CLINICAL CASES
203
pyruvate kinase (PK; direct effect). Glycolytically derived pyruvate could
potentially undergo one of two fates in the liver, namely, full oxidation (via
Krebs cycle and oxidative phosphorylation) and/or entry into the fatty acid
synthesis pathway. However, humans on a Western diet, in which excess calo-
ries are more often a mixture of carbohydrate and fat, tend to use ingested car-
bohydrate as a fuel, while fatty acids are stored as triglyceride in adipose
tissue. The latter is driven by insulin.
When blood glucose levels begin to decline (e.g., during an overnight fast),
so too does insulin secretion. In contrast, circulating levels of glucagon
increase. The latter targets primarily hepatic glucose metabolism in humans,
increasing glucose production and decreasing glucose utilization. On binding
to its cell surface receptors, glucagon increases the activity of protein kinase
A (PKA; Figure 22-2b). In turn, PKA stimulates net glycogen breakdown
(glycogenolysis) through phosphorylation of phosphorylase kinase (increases
activity) and glycogen synthase (decreases activity). The former phosphory-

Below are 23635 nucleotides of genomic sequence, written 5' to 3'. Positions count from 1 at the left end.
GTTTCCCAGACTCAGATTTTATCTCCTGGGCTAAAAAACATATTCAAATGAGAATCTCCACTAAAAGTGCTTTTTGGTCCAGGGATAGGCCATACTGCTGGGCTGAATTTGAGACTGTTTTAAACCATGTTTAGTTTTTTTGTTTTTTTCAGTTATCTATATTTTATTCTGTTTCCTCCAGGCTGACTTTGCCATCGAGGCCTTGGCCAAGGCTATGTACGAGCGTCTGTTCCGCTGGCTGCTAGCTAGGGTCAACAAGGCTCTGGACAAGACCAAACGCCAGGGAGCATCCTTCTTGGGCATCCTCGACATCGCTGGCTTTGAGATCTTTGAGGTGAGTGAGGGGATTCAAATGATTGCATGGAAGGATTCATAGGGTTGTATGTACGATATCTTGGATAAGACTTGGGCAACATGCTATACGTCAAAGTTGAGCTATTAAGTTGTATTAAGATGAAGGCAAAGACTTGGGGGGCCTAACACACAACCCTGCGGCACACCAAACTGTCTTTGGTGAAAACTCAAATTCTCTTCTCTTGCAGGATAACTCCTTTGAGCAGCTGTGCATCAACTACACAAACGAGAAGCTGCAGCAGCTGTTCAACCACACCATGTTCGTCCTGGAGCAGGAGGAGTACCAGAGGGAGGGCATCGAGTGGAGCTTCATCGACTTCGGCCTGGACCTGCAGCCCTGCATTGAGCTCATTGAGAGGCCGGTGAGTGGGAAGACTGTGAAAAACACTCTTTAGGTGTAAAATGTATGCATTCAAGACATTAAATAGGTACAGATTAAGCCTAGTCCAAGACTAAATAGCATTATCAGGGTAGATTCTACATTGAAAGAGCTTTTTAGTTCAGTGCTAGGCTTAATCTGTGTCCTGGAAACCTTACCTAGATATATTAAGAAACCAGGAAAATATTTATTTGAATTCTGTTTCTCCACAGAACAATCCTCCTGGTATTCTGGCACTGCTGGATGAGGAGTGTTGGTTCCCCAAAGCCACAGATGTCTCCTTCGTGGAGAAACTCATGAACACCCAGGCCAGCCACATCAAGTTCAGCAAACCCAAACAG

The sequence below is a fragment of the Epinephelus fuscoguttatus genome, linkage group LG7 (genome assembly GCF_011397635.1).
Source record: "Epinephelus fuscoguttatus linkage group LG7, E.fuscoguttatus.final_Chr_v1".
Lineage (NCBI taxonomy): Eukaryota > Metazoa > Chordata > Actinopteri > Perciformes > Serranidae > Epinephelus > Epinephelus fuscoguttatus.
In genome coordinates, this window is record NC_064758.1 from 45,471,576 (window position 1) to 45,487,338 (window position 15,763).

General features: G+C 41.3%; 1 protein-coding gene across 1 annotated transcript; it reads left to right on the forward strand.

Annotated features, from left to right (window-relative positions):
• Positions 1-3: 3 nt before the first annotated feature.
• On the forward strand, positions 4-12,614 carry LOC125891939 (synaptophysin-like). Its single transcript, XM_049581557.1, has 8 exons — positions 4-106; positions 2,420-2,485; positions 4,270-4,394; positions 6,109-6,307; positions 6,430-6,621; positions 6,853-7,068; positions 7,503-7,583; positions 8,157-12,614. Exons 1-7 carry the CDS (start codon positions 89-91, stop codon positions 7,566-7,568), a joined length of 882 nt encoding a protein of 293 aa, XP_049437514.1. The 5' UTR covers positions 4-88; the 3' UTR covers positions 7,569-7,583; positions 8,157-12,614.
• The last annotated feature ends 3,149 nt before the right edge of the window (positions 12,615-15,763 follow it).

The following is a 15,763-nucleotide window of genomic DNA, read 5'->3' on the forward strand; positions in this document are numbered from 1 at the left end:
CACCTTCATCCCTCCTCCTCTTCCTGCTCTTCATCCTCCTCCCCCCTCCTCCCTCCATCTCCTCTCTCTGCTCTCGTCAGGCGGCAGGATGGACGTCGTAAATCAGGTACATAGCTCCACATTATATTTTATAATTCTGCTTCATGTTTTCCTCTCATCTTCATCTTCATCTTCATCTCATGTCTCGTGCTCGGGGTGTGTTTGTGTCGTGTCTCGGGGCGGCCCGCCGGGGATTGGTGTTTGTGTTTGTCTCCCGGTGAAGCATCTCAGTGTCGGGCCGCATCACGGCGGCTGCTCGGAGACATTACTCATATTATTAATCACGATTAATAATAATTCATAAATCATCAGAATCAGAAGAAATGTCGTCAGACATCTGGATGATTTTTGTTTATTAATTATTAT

lates and activates glycogen phosphorylase. PKA further antagonizes the
effects of insulin through inactivation of PP1. PKA phosphorylates the glyco-
gen binding subunit at specific serine residues, causing the release of PP1 from
the glycogen particle. Once released, PP1 binds to inhibitor 1, further inacti-
vating PP1 activity. This PP1-inhibitor 1 association is promoted by PKA-
mediated phosphorylation of inhibitor 1. Gluconeogenesis is also stimulated
Glucagon
O -------- PKA ©
/ / \
IT
?
G ly c o g e ifô //
\
G IF
Glucose ^
Glucose
G6P
F6P
n ,6BisP
HoBisPase
PK
PEP
ruvate
Monti
Hepatocyte
Figure 22-2b. Glucagon promotion of glycogenolysis and gluconeogenesis in
the liver. Glucagon binding leads to the activation of protein kinase A, which
activates glycogen phosphorylase and fructose-1,6-bisphosphatase, while
inhibiting glycogen synthase, pyruvate kinase, and protein phosphatase 1.
Abbreviations: protein kinase A (PKA); the rest are the same as in Figure 22-2a.
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